A LARGE group of Labor MPs is threatening to vote in caucus against the poker machine deal that the Prime Minister, Julia Gillard, cut with the Tasmanian independent Andrew Wilkie in a bid to save their seats.
The MPs, mostly from NSW and Queensland, hardened their resolve yesterday as Clubs NSW stepped up its marginal seats campaign by promising to spend at least another $11 million between now and the federal election against reforms to curb problem gambling.
The clubs and hotels industries have already spent $1.8 million on a campaign which has been so effective that MPs report the hostility from their electorates is far greater than that caused by the carbon tax.
Clubs NSW is targeting 31 Labor seats on the east coast, some of which are held by ministers who are bound to support party policy.
But about 25 backbenchers say they will vote in caucus against Mr Wilkie's demand that clubs implement mandatory pre-commitment technology. This technology would require gamblers to nominate in advance how much they were prepared to lose over a certain period. This, plus limits on ATM withdrawals, aims to stem problem gambling.
The parliamentary secretary, Mike Kelly, who holds the marginal NSW seat of Eden-Monaro, has implored Mr Wilkie to consider voluntary pre-commitment with additional funds for counselling and rehabilitation to treat gambling addiction.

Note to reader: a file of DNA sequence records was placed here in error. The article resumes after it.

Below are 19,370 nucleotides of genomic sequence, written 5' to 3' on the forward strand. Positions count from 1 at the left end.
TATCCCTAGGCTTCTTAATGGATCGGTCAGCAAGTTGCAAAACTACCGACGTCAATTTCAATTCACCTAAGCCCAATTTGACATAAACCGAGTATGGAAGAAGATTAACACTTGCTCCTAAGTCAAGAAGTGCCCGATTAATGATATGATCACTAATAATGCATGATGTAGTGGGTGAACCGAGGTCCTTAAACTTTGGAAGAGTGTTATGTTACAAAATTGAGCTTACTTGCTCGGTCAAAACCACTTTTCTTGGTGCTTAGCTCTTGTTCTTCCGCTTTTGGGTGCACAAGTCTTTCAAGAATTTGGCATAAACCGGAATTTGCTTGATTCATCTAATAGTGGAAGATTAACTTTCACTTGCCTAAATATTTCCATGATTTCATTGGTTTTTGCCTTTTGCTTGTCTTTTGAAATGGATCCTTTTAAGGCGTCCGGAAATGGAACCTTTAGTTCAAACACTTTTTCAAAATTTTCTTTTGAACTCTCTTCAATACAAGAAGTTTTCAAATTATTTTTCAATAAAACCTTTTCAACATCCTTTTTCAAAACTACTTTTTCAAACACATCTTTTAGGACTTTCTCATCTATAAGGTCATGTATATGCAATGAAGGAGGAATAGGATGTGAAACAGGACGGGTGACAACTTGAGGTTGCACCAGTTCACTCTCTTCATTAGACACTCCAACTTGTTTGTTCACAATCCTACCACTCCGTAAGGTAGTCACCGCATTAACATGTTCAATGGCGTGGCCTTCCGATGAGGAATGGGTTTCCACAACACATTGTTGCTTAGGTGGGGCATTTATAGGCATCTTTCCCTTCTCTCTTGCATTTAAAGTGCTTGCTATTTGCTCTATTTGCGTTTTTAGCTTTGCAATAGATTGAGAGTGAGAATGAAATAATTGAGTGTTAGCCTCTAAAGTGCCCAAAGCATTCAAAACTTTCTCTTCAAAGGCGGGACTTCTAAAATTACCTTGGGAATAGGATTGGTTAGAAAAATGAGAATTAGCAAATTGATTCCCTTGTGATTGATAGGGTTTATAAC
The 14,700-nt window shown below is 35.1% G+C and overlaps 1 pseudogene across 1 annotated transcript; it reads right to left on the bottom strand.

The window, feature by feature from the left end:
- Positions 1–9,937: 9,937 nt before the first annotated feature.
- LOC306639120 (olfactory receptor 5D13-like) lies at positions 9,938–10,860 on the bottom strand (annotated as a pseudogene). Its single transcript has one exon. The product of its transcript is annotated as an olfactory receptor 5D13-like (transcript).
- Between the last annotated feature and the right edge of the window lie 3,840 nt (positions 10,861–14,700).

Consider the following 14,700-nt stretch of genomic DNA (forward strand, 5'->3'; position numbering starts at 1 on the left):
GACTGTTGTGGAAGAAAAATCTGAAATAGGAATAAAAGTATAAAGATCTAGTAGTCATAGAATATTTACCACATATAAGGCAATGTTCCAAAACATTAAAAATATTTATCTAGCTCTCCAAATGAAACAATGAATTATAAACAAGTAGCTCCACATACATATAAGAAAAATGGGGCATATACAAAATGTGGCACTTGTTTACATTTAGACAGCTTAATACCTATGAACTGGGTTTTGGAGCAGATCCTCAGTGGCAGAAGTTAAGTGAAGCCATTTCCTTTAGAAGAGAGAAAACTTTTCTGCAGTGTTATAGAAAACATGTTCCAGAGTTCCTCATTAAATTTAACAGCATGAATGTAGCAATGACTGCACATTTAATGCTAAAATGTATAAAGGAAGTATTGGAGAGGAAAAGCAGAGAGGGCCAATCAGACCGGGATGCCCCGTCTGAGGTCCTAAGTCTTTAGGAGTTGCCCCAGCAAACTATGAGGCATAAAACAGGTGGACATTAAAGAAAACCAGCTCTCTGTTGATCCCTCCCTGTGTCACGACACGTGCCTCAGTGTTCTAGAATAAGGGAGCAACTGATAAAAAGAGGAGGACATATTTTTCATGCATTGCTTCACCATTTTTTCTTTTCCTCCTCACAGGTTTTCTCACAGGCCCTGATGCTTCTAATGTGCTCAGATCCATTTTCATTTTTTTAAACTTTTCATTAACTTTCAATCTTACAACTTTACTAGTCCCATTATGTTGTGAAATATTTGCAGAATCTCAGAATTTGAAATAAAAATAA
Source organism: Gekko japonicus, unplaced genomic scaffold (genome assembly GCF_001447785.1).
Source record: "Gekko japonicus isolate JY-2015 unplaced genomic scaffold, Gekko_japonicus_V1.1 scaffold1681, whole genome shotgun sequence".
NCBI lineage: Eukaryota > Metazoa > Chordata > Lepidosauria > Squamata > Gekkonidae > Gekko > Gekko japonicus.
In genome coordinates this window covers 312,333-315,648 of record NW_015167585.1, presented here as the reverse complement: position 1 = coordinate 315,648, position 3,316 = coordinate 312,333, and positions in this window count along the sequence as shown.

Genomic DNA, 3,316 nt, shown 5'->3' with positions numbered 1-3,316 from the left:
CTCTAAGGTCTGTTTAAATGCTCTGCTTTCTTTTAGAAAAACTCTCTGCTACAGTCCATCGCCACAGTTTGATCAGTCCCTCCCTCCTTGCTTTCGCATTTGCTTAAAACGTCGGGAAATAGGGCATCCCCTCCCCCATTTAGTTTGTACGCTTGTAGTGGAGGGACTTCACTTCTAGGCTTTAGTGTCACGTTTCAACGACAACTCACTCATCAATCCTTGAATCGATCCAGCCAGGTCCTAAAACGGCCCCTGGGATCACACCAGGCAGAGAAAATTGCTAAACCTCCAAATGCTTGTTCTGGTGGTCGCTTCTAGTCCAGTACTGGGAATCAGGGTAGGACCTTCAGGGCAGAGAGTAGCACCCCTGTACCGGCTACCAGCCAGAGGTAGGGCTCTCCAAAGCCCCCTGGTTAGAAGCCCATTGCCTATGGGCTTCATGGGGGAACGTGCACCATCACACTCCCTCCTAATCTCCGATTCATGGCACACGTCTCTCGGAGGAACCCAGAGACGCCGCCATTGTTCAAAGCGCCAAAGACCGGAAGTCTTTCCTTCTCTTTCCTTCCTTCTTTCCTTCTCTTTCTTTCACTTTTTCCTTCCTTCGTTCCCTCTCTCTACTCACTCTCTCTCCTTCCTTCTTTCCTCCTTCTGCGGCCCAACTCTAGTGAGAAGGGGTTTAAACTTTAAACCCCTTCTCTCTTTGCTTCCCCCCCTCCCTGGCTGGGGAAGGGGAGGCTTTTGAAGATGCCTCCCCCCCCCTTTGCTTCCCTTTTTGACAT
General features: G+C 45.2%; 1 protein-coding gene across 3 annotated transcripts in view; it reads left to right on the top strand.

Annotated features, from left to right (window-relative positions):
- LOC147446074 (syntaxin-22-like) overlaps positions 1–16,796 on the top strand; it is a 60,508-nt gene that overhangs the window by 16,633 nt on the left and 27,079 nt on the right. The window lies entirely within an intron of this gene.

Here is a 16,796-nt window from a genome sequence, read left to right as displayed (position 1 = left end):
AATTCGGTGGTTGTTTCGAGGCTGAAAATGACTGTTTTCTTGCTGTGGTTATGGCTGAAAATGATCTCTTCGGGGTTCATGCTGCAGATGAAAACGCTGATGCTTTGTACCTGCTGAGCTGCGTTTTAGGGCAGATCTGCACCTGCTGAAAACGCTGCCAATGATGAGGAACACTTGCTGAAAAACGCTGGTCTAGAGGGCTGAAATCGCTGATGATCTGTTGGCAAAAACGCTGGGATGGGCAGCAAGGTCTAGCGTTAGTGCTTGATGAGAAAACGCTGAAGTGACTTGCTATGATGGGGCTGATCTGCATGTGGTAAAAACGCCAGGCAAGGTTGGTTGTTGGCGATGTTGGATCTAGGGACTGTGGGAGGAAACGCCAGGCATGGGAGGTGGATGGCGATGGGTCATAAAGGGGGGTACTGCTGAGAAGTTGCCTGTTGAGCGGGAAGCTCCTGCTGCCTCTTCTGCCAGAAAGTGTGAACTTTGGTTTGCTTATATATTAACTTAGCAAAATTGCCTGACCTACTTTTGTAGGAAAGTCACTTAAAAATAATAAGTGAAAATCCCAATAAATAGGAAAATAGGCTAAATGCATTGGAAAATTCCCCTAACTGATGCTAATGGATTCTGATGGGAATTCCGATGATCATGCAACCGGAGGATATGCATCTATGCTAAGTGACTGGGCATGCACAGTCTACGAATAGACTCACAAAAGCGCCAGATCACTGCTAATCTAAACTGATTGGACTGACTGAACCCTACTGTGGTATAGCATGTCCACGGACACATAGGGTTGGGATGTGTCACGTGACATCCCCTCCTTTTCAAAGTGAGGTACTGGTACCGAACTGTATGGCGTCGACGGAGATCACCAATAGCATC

''I would not support anything that would threaten the viability of my pubs and clubs,'' Mr Kelly told the Herald. ''They are such an integral part of the community.''
Mr Wilkie, who is backed by the No Pokies Senator Nick Xenophon, insists on mandatory pre-commitment. He will withdraw his support for the minority government if it fails to pass legislation by May 31 next year that would force states to implement the reforms by 2014.
Experts such as the Productivity Commission's Chairman, Gary Banks, said in March that mandatory pre-commitment will be effective in curbing problem gambling but ''would have a significant impact on industry revenue given the high share coming from problem and at-risk gamblers.
''The club industry has tried to position itself as a special case, given its community-based activities but the evidence suggests that only a small proportion of most clubs' gambling revenue tends to be devoted genuinely to public benefit causes.''
The Labor MPs accept that if the caucus voted down the Wilkie deal altogether, it could collapse the government.
One NSW MP, who did not want to be identified, told the Herald that a majority would still support mandatory pre-commitment.
Those who voted against it would at least be able to tell their electorates they opposed Mr Wilkie's demands.
''He's got a closed mind,'' the MP said of Mr Wilkie.
Clubs NSW yesterday launched stage two of its campaign costing $2.5 million. Furthermore, it will keep the annual proceeds of Club Keno to further fund a $9 million war chest for a stage 3 campaign early next year. The Clubs lobby is banking on other interested parties such as the Hotels Association contributing as well.